Retail  January 20, 2023

Centerra South plans unveiled; grocery included

LOVELAND — McWhinney Real Estate Services Inc. will give the Loveland City Council its first official look Tuesday at what is now called Centerra South, a 148-acre development south of U.S. 34 across from the existing Marketplace at Centerra where a brick farmhouse and traditional barn now stand.

The tease: The development company will show in its preliminary development plan a grocery store — the single-most-requested retail element for people who live in the eastern part of the city.

The plan calls for a 40,000 square-foot grocery in the northeast corner of the development. Identity of the store is not defined in the proposal. The anticipated size is smaller than some others in the area. The King Soopers store at 1275 Eagle Drive is 66,000 square feet, according to the Larimer County Assessor. Whole Foods at 2201 S. College in Fort Collins is 71,000 square feet.

Opening date for a grocery store is speculative because the plan has yet to be approved, but the proposal before the city suggests that tax revenue from the store would materialize in 2028. The store was described as a “catalyst development” in the project.

Also included in Centerra South, which sometimes is called the McDonough development after the farm family that at one time owned and worked the land, are 298,083 square feet of commercial development (including the grocery) and 1,075 housing units, most of which will be in multifamily and duplex units. Only 103 single family and 27 townhomes are planned for the site.

The development, however, based upon information provided to the City Council, requires certain governmental actions, and it asks that the actions occur by April 1, a date tied to potential agreements with specific retailers.

First, the property needs to be declared blighted in order to qualify for urban renewal. McWhinney’s consultant said it meets five of 11 criteria for being blighted, with four necessary to qualify.

Second, the developer is asking that the 148-acre site be removed from the U.S. 34/Crossroads Corridor Urban Renewal Plan and that a new urban renewal area be created.

The property in question is identified in yellow on this map. Source: Loveland planning documents.

Third, the developer requests changes to the master finance agreement that has helped to finance much of the existing Centerra infrastructure and a new master finance agreement created for the new development that includes designating 1.25 percentage points of the city’s 3% sales tax for the project. This is similar to what exists in other parts of Centerra. 

And finally, the proposal requests creation of new metro districts — one commercial and two residential metro districts —  to govern the area.

The removal of the property from the existing URA and creation of a new MFA stems from the sunset dates of Centerra’s existing financial structures. The original Centerra financing mechanisms expire in 2029, which will be before Centerra South is completed.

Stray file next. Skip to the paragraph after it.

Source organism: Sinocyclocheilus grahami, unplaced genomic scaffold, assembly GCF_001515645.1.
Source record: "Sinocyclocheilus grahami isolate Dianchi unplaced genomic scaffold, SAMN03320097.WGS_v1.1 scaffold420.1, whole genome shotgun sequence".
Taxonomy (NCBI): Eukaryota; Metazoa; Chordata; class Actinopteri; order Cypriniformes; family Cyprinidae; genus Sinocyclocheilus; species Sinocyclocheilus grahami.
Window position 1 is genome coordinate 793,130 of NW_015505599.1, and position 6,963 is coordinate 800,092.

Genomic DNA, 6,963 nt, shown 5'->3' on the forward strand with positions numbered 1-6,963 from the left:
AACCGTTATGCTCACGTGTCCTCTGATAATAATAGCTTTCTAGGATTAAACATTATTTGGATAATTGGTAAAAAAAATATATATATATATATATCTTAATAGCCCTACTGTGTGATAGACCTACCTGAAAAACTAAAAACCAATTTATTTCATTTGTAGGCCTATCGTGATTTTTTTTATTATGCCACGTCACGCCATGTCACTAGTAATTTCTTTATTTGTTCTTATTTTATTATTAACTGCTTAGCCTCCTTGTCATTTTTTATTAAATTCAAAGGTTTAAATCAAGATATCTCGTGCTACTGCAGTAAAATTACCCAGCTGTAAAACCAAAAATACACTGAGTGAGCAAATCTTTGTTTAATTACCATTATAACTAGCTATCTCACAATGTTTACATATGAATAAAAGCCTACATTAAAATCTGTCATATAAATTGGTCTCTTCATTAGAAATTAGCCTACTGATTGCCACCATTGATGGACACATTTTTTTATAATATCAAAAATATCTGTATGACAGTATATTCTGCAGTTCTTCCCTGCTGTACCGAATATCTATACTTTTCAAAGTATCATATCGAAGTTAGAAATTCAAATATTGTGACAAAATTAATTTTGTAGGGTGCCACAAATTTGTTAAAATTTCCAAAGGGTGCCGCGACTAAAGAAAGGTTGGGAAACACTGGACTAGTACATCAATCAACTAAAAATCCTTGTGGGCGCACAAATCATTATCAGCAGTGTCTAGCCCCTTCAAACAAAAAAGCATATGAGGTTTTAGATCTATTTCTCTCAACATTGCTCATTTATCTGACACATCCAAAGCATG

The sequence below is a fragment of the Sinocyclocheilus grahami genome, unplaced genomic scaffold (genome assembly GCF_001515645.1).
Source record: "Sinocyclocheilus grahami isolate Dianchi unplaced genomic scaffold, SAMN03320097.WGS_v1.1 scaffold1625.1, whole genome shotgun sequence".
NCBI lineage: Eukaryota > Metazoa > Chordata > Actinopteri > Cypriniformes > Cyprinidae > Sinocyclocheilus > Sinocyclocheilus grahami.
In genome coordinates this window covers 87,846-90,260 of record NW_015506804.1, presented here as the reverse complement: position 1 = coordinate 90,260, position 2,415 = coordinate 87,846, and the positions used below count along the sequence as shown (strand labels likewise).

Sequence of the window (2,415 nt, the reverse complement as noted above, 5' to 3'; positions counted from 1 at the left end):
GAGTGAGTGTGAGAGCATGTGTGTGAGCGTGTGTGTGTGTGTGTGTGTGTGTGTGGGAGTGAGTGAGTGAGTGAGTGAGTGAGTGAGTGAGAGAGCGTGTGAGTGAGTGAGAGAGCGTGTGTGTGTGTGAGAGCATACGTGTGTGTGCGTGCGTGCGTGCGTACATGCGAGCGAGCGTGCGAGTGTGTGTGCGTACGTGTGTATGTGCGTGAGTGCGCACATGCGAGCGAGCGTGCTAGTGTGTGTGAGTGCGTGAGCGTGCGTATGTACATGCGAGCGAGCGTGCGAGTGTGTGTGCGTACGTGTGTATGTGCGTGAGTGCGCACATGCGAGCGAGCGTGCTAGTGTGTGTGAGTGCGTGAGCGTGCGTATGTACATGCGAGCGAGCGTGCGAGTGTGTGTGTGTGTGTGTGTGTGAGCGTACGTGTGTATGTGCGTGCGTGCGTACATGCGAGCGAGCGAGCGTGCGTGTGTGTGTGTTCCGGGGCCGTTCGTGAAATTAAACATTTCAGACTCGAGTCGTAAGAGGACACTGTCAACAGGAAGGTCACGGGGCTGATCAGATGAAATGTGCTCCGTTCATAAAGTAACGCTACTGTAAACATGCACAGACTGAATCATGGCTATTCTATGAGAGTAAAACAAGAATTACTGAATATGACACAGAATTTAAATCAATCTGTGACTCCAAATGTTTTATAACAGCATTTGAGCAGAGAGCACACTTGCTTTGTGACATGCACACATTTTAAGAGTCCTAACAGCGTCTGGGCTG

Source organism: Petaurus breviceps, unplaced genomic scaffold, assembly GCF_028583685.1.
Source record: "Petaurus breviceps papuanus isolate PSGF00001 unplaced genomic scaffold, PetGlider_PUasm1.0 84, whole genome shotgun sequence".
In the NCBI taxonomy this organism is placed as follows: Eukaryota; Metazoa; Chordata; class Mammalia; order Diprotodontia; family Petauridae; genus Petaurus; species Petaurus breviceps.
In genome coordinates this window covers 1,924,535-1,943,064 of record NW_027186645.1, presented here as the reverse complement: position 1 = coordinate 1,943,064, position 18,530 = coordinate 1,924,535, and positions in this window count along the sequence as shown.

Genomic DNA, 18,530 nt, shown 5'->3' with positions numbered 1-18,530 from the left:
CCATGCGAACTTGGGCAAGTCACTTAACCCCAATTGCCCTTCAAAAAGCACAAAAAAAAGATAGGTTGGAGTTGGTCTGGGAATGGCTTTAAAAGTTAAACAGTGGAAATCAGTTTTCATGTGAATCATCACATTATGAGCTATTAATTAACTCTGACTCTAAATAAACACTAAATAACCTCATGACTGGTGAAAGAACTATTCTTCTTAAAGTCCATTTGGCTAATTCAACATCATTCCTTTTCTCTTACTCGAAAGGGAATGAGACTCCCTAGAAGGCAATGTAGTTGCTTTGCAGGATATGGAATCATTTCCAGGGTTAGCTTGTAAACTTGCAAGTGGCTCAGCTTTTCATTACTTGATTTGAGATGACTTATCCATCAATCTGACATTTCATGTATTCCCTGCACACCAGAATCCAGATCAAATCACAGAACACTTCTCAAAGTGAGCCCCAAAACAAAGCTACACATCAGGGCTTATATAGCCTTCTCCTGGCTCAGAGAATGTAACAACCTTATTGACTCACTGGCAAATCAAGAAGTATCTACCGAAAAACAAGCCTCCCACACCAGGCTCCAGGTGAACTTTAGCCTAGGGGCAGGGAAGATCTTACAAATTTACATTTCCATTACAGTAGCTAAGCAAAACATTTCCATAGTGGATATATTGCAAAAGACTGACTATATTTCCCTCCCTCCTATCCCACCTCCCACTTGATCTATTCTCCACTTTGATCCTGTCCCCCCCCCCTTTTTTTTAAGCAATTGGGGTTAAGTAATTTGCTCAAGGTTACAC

Since the approval of the original Centerra URA and MFA, state law has changed. While the city council will still drive the process, other taxing entities must be consulted, and those entities will have a seat on a newly structured URA. A URA board is typically the city council; new URA boards give the county, the school district and special districts seats on the panel.

The council will meet in study session on Tuesday to hear the proposal, so no votes are anticipated, nor will public comment be taken because the council’s new rules on public comment have not yet taken effect. 

The council will see and hear about a report from engineering firm SEH, also known as Short Elliott Hendrickson Inc., that the property meets the state’s requirements to be declared blighted. It has deteriorating structures, inadequate street layouts, unsafe conditions, inadequate public improvements or utilities, and “the existence of health, safety or welfare factors requiring high levels of municipal services,” according to the report.

Its access off U.S. Highway 34 is inadequate, with just one driveway, and its south access crosses the Great Western Railway at grade. Because the property has been used as a farm for generations, it has no streets, sewers or utilities. 

The northern part of the development would be largely commercial. The southern part would be residential, with 722 multifamily units, 223 duplex units, 103 single-family homes and 27 townhomes, according to the plan. An estimated 2,520 new residents would locate there.

The plan anticipates use of tax-increment financing to pay for infrastructure.  TIF plans take increased tax revenues — the difference between taxes collected now and what would be collected with new development — and use that money to repay bonds employed to finance the infrastructure.

Assessed value of the property is $3.8 million. Anticipated assessed value of the improvements was projected to be $69.1 million, according to the proposal. Property TIF revenue over 25 years was projected at $119.8 million and sales tax TIF revenue over the same period was projected at $81.7 million.

“The benefits outweigh the costs,” SEH concluded in its analysis.

LOVELAND — McWhinney Real Estate Services Inc. will give the Loveland City Council its first official look Tuesday at what is now called Centerra South, a 148-acre development south of U.S. 34 across from the existing Marketplace at Centerra where a brick farmhouse and traditional barn now stand.

The tease: The development company will show in its preliminary development plan a grocery store — the single-most-requested retail element for people who live in the eastern part of the city.

The plan calls for a 40,000 square-foot grocery in the northeast corner of the development. Identity of the store is not defined in…

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